The Service Club of Indianapolis is a private social club whose members have been in the armed forces and who reside in Marion County, Indiana, and contiguous counties. Membership is through sponsorship by a current member. This web site is for Service Club members only. Inquiries: firstname.lastname@example.org
Mission Statement of The Service Club of Indianapolis
The purposes of the organization are: To sustain in times of peace the high standards of patriotism and self-sacrifice which inspired and actuated the American people in times of war; to foster and perpetuate the principles of Americanism; to continue our service to our Country, our State, and our Community; to furnish an opportunity for social intercourse; and to promote the collective and individual interests of former service men.
History of The Service Club of Indianapolis
In the spring of 1920, while the associations and comradeships, the tragedies and humor, and the grimness and clamor of the World War are still fresh in memory, seven Indianapolis men who had served in the War give heed to the tremendous appeal of that experience. They decide that here is something which should be perpetuated in civil life. It seems wrong to them that men who had been so vitally associated in a common cause should go their way unmindful of each other or of the service each had been privileged to perform. To keep alive the comradeship in a close-knit and highly-personalized way, they conceived the idea of a club, yes, another luncheon club, with the distinctive and basic requirement that every member must have seen service in the Army, Navy or Marine Corps during the period of April 6, 1917, to November 11, 1918. To John Paul Ragsdale goes credit for the idea.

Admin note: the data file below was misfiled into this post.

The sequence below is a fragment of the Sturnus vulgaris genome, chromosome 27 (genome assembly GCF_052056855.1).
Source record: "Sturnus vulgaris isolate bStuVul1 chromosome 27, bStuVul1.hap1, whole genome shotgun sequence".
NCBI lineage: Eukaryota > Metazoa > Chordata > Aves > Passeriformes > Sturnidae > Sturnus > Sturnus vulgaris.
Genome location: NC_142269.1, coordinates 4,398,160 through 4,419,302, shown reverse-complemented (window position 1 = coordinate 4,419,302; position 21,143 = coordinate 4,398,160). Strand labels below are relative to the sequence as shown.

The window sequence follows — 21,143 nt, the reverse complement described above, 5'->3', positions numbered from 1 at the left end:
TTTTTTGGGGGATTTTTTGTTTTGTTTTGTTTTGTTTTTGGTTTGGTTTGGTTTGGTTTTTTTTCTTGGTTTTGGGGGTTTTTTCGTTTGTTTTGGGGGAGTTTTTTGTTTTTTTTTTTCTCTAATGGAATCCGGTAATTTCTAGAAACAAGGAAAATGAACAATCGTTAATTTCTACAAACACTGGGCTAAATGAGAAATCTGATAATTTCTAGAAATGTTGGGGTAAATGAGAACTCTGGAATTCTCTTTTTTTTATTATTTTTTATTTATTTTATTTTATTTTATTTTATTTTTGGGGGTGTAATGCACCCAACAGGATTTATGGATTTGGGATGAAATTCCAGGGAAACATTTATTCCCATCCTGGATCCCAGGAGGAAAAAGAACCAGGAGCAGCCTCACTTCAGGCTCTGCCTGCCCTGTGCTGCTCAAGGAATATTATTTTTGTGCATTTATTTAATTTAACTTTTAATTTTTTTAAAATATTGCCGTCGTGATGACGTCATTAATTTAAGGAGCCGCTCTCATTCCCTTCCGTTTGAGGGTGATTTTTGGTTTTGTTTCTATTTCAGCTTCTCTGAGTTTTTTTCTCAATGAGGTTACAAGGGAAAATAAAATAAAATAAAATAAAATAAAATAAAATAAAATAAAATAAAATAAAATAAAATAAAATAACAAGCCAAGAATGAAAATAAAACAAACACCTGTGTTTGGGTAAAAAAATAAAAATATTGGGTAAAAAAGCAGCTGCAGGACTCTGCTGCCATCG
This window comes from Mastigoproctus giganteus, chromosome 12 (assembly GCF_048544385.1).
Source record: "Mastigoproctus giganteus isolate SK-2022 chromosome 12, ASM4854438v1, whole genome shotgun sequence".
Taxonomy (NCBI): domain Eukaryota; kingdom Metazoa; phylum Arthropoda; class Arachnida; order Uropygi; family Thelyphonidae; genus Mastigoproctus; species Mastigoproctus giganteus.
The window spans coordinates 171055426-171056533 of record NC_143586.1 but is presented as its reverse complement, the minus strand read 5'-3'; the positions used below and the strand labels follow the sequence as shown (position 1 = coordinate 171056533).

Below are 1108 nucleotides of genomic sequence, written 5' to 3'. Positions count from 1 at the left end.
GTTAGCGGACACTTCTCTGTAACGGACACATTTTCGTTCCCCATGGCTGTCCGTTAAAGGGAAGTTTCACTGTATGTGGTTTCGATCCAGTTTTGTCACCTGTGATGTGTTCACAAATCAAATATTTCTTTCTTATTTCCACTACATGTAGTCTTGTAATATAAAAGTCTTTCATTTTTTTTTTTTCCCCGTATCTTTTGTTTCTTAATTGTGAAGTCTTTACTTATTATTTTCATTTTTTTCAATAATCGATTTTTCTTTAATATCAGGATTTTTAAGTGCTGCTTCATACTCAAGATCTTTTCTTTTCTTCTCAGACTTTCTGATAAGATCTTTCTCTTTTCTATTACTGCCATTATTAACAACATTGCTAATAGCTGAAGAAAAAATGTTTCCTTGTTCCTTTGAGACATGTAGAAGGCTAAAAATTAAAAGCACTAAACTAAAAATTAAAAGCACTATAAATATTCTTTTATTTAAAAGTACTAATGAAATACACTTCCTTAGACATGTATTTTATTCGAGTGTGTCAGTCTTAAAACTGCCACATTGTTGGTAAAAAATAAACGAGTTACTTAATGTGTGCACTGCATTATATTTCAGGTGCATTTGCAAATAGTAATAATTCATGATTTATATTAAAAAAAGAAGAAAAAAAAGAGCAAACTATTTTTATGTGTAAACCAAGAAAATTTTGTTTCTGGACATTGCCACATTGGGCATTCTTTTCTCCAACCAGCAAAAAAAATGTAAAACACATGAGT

There is very little difference of opinion as to the name of the Club. Some concern is expressed on the score of “service club” being a classification term for luncheon clubs in general, but it is agreed the The Service Club of Indianapolis establishes adequate identity, and that no more logical or natural name can be chosen for this organization of ex-service men. --By Phillip C. Lewis, Charter Member
As the US entered into World War II, 58 members of the Club returned to active service in all theatres of action, including the famed Hoosier aviator H. Weir Cook who was killed while serving in the South Pacific. Other Service Clubbers served on various Selective Service Boards while others and their wives manned the Wabash U.S.O. 156 sons and daughters of our members served in World War II and Korea, five of whom were killed in action, including the two sons of our founder John Paul Ragsdale who was himself back on active duty in World War II.
Following World War II, our members hotly debated opening membership to the new veterans and it wasn’t till 1963 that the first son of a World War I member was admitted to membership.
Today our membership includes veterans of World War II, Korea, Vietnam, Operation Desert Storm, and Iraq and membership is open to the veterans of any of the military services in any future conflicts.
The original purpose of the Club remains the same as in the entire history of the Club, to foster that comradeship we all experienced during out time in uniform, regardless, of the uniform or when or where we served. --By Tom Jones, member since 1993.